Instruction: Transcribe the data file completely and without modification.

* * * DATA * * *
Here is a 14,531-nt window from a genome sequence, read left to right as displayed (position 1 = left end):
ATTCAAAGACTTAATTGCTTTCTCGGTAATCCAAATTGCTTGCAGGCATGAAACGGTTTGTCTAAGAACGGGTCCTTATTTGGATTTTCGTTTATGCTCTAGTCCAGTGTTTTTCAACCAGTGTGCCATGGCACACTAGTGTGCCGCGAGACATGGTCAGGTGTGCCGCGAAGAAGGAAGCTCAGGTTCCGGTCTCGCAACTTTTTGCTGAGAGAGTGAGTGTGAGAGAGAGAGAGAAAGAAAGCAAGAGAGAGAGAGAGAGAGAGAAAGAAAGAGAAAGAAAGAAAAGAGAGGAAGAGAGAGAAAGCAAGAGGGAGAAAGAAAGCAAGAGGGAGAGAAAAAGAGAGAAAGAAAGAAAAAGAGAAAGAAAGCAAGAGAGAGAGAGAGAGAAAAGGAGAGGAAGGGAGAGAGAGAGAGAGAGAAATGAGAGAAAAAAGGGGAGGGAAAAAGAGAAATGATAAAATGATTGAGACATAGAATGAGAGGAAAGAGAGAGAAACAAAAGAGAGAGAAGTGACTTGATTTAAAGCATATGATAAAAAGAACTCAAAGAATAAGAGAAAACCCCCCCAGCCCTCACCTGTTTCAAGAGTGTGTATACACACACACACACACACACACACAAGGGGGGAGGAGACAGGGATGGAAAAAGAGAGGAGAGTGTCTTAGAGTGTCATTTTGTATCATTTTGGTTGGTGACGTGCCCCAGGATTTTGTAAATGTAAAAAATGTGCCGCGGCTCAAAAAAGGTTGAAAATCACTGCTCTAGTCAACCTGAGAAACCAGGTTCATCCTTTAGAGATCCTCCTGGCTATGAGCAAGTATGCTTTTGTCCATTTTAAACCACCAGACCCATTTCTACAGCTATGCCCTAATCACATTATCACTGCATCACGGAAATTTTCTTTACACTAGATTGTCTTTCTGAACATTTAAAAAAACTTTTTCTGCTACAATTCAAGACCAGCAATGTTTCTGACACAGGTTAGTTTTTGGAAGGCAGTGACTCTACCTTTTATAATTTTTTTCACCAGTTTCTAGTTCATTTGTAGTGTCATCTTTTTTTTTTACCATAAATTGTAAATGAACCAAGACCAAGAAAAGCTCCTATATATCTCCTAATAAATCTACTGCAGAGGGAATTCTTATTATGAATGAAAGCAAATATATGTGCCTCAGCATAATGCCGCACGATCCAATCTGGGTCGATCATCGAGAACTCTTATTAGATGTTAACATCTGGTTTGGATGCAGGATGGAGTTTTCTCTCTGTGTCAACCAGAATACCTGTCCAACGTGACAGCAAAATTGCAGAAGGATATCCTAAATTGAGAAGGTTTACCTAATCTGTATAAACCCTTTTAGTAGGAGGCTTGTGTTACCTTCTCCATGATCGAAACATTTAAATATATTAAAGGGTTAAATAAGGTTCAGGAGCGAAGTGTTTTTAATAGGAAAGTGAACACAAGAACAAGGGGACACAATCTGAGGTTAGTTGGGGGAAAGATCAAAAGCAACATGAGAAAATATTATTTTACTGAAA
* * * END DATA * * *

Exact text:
Here is a 14,531-nt window from a genome sequence, read left to right as displayed (position 1 = left end):
ATTCAAAGACTTAATTGCTTTCTCGGTAATCCAAATTGCTTGCAGGCATGAAACGGTTTGTCTAAGAACGGGTCCTTATTTGGATTTTCGTTTATGCTCTAGTCCAGTGTTTTTCAACCAGTGTGCCATGGCACACTAGTGTGCCGCGAGACATGGTCAGGTGTGCCGCGAAGAAGGAAGCTCAGGTTCCGGTCTCGCAACTTTTTGCTGAGAGAGTGAGTGTGAGAGAGAGAGAGAAAGAAAGCAAGAGAGAGAGAGAGAGAGAGAAAGAAAGAGAAAGAAAGAAAAGAGAGGAAGAGAGAGAAAGCAAGAGGGAGAAAGAAAGCAAGAGGGAGAGAAAAAGAGAGAAAGAAAGAAAAAGAGAAAGAAAGCAAGAGAGAGAGAGAGAGAAAAGGAGAGGAAGGGAGAGAGAGAGAGAGAGAAATGAGAGAAAAAAGGGGAGGGAAAAAGAGAAATGATAAAATGATTGAGACATAGAATGAGAGGAAAGAGAGAGAAACAAAAGAGAGAGAAGTGACTTGATTTAAAGCATATGATAAAAAGAACTCAAAGAATAAGAGAAAACCCCCCCAGCCCTCACCTGTTTCAAGAGTGTGTATACACACACACACACACACACACACAAGGGGGGAGGAGACAGGGATGGAAAAAGAGAGGAGAGTGTCTTAGAGTGTCATTTTGTATCATTTTGGTTGGTGACGTGCCCCAGGATTTTGTAAATGTAAAAAATGTGCCGCGGCTCAAAAAAGGTTGAAAATCACTGCTCTAGTCAACCTGAGAAACCAGGTTCATCCTTTAGAGATCCTCCTGGCTATGAGCAAGTATGCTTTTGTCCATTTTAAACCACCAGACCCATTTCTACAGCTATGCCCTAATCACATTATCACTGCATCACGGAAATTTTCTTTACACTAGATTGTCTTTCTGAACATTTAAAAAAACTTTTTCTGCTACAATTCAAGACCAGCAATGTTTCTGACACAGGTTAGTTTTTGGAAGGCAGTGACTCTACCTTTTATAATTTTTTTCACCAGTTTCTAGTTCATTTGTAGTGTCATCTTTTTTTTTTACCATAAATTGTAAATGAACCAAGACCAAGAAAAGCTCCTATATATCTCCTAATAAATCTACTGCAGAGGGAATTCTTATTATGAATGAAAGCAAATATATGTGCCTCAGCATAATGCCGCACGATCCAATCTGGGTCGATCATCGAGAACTCTTATTAGATGTTAACATCTGGTTTGGATGCAGGATGGAGTTTTCTCTCTGTGTCAACCAGAATACCTGTCCAACGTGACAGCAAAATTGCAGAAGGATATCCTAAATTGAGAAGGTTTACCTAATCTGTATAAACCCTTTTAGTAGGAGGCTTGTGTTACCTTCTCCATGATCGAAACATTTAAATATATTAAAGGGTTAAATAAGGTTCAGGAGCGAAGTGTTTTTAATAGGAAAGTGAACACAAGAACAAGGGGACACAATCTGAGGTTAGTTGGGGGAAAGATCAAAAGCAACATGAGAAAATATTATTTTACTGAAA